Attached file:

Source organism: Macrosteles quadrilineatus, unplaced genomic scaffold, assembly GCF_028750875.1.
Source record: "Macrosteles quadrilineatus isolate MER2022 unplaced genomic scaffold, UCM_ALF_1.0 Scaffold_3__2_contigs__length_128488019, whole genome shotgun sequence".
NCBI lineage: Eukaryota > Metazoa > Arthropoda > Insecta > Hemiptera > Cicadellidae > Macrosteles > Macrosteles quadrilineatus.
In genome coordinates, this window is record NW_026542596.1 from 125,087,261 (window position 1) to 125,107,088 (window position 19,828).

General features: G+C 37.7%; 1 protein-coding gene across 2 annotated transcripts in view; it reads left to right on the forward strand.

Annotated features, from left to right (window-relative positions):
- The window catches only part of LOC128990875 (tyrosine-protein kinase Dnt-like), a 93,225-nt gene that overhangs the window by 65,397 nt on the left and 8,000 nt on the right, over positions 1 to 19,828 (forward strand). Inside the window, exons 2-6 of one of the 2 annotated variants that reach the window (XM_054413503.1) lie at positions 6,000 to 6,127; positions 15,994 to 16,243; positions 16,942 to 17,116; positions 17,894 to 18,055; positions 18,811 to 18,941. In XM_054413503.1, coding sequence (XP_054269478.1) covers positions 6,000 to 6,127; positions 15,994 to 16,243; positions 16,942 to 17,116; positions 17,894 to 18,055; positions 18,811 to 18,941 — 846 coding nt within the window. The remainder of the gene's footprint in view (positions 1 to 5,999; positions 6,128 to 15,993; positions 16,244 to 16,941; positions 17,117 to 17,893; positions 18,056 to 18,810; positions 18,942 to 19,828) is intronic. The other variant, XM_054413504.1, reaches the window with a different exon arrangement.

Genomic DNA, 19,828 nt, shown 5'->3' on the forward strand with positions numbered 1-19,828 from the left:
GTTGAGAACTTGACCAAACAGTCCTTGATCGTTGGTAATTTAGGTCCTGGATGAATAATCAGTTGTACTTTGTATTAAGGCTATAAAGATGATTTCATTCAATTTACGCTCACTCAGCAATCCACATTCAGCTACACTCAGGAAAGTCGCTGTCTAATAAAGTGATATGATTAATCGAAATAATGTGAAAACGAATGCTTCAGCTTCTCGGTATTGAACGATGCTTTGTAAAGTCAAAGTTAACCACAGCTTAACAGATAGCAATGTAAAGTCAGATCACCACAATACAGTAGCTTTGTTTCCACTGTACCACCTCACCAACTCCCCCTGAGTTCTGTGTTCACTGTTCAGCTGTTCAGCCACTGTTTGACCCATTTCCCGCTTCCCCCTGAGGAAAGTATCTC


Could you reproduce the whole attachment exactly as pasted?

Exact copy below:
Source organism: Macrosteles quadrilineatus, unplaced genomic scaffold, assembly GCF_028750875.1.
Source record: "Macrosteles quadrilineatus isolate MER2022 unplaced genomic scaffold, UCM_ALF_1.0 Scaffold_3__2_contigs__length_128488019, whole genome shotgun sequence".
NCBI lineage: Eukaryota > Metazoa > Arthropoda > Insecta > Hemiptera > Cicadellidae > Macrosteles > Macrosteles quadrilineatus.
In genome coordinates, this window is record NW_026542596.1 from 125,087,261 (window position 1) to 125,107,088 (window position 19,828).

General features: G+C 37.7%; 1 protein-coding gene across 2 annotated transcripts in view; it reads left to right on the forward strand.

Annotated features, from left to right (window-relative positions):
- The window catches only part of LOC128990875 (tyrosine-protein kinase Dnt-like), a 93,225-nt gene that overhangs the window by 65,397 nt on the left and 8,000 nt on the right, over positions 1 to 19,828 (forward strand). Inside the window, exons 2-6 of one of the 2 annotated variants that reach the window (XM_054413503.1) lie at positions 6,000 to 6,127; positions 15,994 to 16,243; positions 16,942 to 17,116; positions 17,894 to 18,055; positions 18,811 to 18,941. In XM_054413503.1, coding sequence (XP_054269478.1) covers positions 6,000 to 6,127; positions 15,994 to 16,243; positions 16,942 to 17,116; positions 17,894 to 18,055; positions 18,811 to 18,941 — 846 coding nt within the window. The remainder of the gene's footprint in view (positions 1 to 5,999; positions 6,128 to 15,993; positions 16,244 to 16,941; positions 17,117 to 17,893; positions 18,056 to 18,810; positions 18,942 to 19,828) is intronic. The other variant, XM_054413504.1, reaches the window with a different exon arrangement.

Genomic DNA, 19,828 nt, shown 5'->3' on the forward strand with positions numbered 1-19,828 from the left:
GTTGAGAACTTGACCAAACAGTCCTTGATCGTTGGTAATTTAGGTCCTGGATGAATAATCAGTTGTACTTTGTATTAAGGCTATAAAGATGATTTCATTCAATTTACGCTCACTCAGCAATCCACATTCAGCTACACTCAGGAAAGTCGCTGTCTAATAAAGTGATATGATTAATCGAAATAATGTGAAAACGAATGCTTCAGCTTCTCGGTATTGAACGATGCTTTGTAAAGTCAAAGTTAACCACAGCTTAACAGATAGCAATGTAAAGTCAGATCACCACAATACAGTAGCTTTGTTTCCACTGTACCACCTCACCAACTCCCCCTGAGTTCTGTGTTCACTGTTCAGCTGTTCAGCCACTGTTTGACCCATTTCCCGCTTCCCCCTGAGGAAAGTATCTC